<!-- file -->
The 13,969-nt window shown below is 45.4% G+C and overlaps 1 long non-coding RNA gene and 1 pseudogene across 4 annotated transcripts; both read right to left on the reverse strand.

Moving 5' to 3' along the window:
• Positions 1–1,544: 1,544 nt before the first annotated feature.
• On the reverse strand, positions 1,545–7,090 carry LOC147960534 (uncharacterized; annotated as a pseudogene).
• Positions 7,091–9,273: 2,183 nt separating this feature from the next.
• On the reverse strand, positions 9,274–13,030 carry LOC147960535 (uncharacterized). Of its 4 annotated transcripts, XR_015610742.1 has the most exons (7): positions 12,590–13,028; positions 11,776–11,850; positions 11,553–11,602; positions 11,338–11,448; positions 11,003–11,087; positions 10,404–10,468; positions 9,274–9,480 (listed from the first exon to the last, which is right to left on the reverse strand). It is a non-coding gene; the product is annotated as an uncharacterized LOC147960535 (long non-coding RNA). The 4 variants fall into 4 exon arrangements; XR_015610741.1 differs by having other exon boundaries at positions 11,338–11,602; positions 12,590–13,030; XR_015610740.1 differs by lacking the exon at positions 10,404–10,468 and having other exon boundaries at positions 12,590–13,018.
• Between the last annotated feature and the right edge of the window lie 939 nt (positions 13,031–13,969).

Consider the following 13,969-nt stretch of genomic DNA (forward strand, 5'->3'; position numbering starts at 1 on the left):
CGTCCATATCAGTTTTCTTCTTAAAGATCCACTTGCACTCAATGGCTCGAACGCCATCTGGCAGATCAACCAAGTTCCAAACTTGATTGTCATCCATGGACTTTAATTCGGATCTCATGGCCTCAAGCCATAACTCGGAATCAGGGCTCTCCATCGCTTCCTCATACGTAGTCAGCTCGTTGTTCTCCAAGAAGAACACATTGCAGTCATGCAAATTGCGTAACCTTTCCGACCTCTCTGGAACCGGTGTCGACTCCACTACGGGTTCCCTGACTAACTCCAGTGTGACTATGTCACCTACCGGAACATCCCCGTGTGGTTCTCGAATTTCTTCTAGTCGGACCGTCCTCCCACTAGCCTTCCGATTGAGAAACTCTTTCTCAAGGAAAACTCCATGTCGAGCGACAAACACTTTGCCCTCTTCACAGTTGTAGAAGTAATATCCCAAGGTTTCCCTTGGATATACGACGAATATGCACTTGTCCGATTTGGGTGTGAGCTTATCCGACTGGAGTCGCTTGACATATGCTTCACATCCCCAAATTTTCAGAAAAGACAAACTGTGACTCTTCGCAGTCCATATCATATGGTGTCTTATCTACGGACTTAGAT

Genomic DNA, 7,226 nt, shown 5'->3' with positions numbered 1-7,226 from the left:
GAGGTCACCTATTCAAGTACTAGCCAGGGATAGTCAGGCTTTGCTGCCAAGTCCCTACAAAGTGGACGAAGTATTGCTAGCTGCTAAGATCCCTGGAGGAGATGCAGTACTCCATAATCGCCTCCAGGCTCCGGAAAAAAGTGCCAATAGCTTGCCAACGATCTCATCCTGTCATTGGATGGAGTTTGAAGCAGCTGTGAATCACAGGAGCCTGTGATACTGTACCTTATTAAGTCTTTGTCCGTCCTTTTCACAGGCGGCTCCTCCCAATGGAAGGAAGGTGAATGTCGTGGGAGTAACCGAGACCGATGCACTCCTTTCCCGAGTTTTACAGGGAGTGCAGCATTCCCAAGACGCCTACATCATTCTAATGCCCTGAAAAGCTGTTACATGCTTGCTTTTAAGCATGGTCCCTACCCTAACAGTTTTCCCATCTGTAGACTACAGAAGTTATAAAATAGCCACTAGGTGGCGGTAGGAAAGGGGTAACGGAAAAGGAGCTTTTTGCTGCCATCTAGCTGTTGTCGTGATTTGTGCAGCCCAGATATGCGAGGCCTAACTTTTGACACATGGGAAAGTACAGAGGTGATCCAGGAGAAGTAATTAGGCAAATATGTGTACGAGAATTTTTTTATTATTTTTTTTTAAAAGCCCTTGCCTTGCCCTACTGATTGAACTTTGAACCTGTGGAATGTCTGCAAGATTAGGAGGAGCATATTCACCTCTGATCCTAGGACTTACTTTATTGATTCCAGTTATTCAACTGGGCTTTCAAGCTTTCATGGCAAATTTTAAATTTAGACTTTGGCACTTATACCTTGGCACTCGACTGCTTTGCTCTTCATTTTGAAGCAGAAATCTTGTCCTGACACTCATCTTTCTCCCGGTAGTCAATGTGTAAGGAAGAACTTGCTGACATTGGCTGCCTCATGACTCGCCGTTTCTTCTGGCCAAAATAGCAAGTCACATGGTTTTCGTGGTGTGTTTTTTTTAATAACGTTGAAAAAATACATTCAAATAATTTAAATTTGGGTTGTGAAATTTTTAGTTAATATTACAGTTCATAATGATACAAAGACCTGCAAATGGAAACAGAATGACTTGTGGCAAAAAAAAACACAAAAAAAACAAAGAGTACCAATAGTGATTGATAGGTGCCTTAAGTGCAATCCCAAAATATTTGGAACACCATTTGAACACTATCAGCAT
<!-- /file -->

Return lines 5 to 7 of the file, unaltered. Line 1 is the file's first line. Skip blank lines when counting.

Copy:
• Positions 7,091–9,273: 2,183 nt separating this feature from the next.
• On the reverse strand, positions 9,274–13,030 carry LOC147960535 (uncharacterized). Of its 4 annotated transcripts, XR_015610742.1 has the most exons (7): positions 12,590–13,028; positions 11,776–11,850; positions 11,553–11,602; positions 11,338–11,448; positions 11,003–11,087; positions 10,404–10,468; positions 9,274–9,480 (listed from the first exon to the last, which is right to left on the reverse strand). It is a non-coding gene; the product is annotated as an uncharacterized LOC147960535 (long non-coding RNA). The 4 variants fall into 4 exon arrangements; XR_015610741.1 differs by having other exon boundaries at positions 11,338–11,602; positions 12,590–13,030; XR_015610740.1 differs by lacking the exon at positions 10,404–10,468 and having other exon boundaries at positions 12,590–13,018.
• Between the last annotated feature and the right edge of the window lie 939 nt (positions 13,031–13,969).